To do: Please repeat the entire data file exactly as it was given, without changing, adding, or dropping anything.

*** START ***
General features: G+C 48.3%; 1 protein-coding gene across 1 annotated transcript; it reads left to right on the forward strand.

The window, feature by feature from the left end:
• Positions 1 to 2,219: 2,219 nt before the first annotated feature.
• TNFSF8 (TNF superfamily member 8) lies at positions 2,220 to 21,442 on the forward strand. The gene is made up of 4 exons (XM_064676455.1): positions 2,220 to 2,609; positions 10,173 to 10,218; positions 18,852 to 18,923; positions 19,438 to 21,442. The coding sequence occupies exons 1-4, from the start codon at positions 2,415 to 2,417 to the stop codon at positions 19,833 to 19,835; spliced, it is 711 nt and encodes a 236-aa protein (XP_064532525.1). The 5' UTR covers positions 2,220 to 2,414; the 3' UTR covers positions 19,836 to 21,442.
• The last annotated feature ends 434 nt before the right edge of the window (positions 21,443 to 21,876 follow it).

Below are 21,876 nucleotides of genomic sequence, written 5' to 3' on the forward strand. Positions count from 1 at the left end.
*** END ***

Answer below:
General features: G+C 48.3%; 1 protein-coding gene across 1 annotated transcript; it reads left to right on the forward strand.

The window, feature by feature from the left end:
• Positions 1 to 2,219: 2,219 nt before the first annotated feature.
• TNFSF8 (TNF superfamily member 8) lies at positions 2,220 to 21,442 on the forward strand. The gene is made up of 4 exons (XM_064676455.1): positions 2,220 to 2,609; positions 10,173 to 10,218; positions 18,852 to 18,923; positions 19,438 to 21,442. The coding sequence occupies exons 1-4, from the start codon at positions 2,415 to 2,417 to the stop codon at positions 19,833 to 19,835; spliced, it is 711 nt and encodes a 236-aa protein (XP_064532525.1). The 5' UTR covers positions 2,220 to 2,414; the 3' UTR covers positions 19,836 to 21,442.
• The last annotated feature ends 434 nt before the right edge of the window (positions 21,443 to 21,876 follow it).

Below are 21,876 nucleotides of genomic sequence, written 5' to 3' on the forward strand. Positions count from 1 at the left end.